If, however, the request does not satisfy the threshold criteria, the potential results are calculated for adjustment according to one or more formulae as predetermined by the representative of the on-demand database system at block 315. Once the adjustments have been calculated, at block 320, any necessary modifications are made in accordance with the predefined threshold criteria. As aforementioned with regard to FIG. 2, the adjustment may include splitting the response into multiple returns so that the threshold criteria is satisfied while providing ample data to the end-user and without causing any potential query bottlenecks or system clogs. At block 325, the adjusted data returns are transmitted to the client computing device for the user to view via a user interface.

FIG. 4 illustrates a method for dynamically controlled fetching of data to client computing devices in an on-demand services environment in a multi-tenant environment according to one embodiment. In this embodiment, a novel feature provides a predefined threshold criteria in terms of a number of regular data columns and/or rows is returned that is defined and used. The predetermined criteria may be used to determine whether an exponential or linear formula is applied to calculate, for example, a number of rows returned by the initial and any subsequent requests for data. The value for the threshold may be configurable as are the particular formulae used to calculate the data rows returned. Method 400 may be performed by processing logic that may comprise hardware (e.g., circuitry, dedicated logic, programmable logic, etc.), software (such as instructions run on a processing device), or a combination thereof. In one embodiment, method 400 may be performed by mechanism for dynamically controlled fetching of data 110 of FIG. 1.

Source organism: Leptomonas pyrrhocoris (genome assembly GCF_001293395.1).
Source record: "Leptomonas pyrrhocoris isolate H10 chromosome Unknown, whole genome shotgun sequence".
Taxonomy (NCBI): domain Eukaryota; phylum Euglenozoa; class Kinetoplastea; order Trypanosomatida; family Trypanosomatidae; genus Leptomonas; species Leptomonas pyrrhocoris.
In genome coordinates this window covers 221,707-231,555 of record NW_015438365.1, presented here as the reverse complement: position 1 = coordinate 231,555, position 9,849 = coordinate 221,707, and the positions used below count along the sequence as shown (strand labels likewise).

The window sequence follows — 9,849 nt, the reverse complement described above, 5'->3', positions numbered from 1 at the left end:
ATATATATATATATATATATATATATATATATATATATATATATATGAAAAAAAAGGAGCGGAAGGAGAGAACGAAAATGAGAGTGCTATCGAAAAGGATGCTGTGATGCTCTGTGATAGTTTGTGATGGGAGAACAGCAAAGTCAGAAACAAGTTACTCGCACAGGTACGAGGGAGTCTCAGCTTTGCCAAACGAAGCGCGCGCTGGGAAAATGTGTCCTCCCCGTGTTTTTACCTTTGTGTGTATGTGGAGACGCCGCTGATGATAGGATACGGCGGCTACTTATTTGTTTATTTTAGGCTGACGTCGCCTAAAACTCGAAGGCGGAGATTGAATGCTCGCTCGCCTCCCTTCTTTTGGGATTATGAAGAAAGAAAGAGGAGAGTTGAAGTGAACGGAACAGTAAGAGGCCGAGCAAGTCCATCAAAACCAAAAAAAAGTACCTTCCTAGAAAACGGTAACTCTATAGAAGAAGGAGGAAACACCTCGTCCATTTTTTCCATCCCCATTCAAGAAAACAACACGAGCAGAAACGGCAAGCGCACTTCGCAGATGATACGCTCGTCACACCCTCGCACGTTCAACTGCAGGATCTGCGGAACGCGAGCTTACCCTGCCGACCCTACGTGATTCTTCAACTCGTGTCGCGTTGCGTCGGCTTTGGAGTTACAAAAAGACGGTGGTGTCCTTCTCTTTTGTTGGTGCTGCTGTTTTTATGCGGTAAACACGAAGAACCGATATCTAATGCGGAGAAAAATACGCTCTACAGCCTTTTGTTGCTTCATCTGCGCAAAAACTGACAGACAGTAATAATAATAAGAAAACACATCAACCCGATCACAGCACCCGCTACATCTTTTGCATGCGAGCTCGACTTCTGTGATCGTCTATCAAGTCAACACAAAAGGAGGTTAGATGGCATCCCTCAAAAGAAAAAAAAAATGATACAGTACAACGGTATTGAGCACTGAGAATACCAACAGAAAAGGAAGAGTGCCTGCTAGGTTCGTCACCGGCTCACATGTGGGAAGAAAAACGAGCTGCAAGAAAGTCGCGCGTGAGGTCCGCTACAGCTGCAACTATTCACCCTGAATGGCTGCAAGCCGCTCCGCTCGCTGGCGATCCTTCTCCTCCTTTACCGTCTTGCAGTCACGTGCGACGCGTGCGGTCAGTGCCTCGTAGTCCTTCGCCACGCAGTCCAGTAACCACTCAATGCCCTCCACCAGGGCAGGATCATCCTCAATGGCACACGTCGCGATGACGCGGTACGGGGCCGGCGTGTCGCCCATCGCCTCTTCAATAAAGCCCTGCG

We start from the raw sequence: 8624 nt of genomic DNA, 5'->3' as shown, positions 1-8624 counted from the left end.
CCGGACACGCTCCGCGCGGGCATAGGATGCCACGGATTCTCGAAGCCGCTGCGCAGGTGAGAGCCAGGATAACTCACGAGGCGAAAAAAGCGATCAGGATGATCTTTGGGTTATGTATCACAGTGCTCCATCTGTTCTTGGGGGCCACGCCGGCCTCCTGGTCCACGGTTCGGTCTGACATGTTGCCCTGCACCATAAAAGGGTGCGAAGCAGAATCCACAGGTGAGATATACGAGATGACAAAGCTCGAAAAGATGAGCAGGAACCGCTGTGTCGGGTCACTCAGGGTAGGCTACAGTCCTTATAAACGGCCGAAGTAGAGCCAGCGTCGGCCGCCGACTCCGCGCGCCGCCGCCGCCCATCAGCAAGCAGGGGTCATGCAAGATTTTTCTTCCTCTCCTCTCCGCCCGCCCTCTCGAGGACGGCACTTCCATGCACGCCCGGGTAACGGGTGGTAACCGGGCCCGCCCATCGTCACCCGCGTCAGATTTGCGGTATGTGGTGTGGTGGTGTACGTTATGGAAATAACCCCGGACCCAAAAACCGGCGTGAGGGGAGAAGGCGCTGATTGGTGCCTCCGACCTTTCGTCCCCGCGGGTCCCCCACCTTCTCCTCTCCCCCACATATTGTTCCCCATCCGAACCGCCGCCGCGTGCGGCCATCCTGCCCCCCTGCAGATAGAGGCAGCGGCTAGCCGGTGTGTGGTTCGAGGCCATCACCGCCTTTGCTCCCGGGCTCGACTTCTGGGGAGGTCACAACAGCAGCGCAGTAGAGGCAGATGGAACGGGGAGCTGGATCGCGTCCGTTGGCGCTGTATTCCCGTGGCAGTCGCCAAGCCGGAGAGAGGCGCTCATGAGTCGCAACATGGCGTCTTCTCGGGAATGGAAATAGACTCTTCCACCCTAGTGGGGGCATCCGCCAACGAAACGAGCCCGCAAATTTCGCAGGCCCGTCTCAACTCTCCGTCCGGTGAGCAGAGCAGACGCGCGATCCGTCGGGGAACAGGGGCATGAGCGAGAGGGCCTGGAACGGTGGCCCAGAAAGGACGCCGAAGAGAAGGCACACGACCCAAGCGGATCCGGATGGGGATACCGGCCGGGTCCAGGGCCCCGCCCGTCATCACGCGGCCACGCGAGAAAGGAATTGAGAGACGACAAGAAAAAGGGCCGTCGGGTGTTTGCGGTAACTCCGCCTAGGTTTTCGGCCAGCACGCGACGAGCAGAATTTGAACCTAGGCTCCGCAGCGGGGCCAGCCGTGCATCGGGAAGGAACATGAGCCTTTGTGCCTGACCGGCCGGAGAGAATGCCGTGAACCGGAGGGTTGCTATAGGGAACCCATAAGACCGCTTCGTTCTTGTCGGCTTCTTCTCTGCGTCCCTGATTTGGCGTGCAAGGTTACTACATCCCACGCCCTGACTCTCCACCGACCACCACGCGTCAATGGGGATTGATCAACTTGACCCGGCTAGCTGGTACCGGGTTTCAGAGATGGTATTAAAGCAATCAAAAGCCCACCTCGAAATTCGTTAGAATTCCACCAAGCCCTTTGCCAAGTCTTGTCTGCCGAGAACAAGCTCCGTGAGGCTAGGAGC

As aforementioned with respect to FIGS. 2-3, calculation logic 206 may be used to apply a predefined formula to calculate the possibility of dividing a query response into multiple returns to then be fetched to the user while complying with the predefined threshold criteria. Method 400 begins at block 405 with a set number of maximum rows being a predefined number of rows, such as 2000, according to the predetermined threshold criteria, where maxRows refers to the maximum number of rows per query return. At block 410, the maximum number of rows to return is set equal to and based on a maximum number of character large object (clob) columns, where maxByClob refers to the maximum number of rows to return based on clob columns.

At block 415, a determination is made as to whether the number of clob columns is greater than zero, where numClobs refers to the number of clob columns in result. If not, at block 425, the maximum number of rows is set to a new maximum (e.g., equaling min(max(1, maxByClob),max Rows). Here, for example, the inner term ensures that at least one row is returned while the outer term ensures that the backoff is reflected in the value outputted by the formula. If yes, at block 420, the maximum number of clob columns is set to equal, for example, 2000/2numClobs and continues on to block 425. In other words, at block 420, an exponential backoff is performed using the number of Clob columns as a parameter.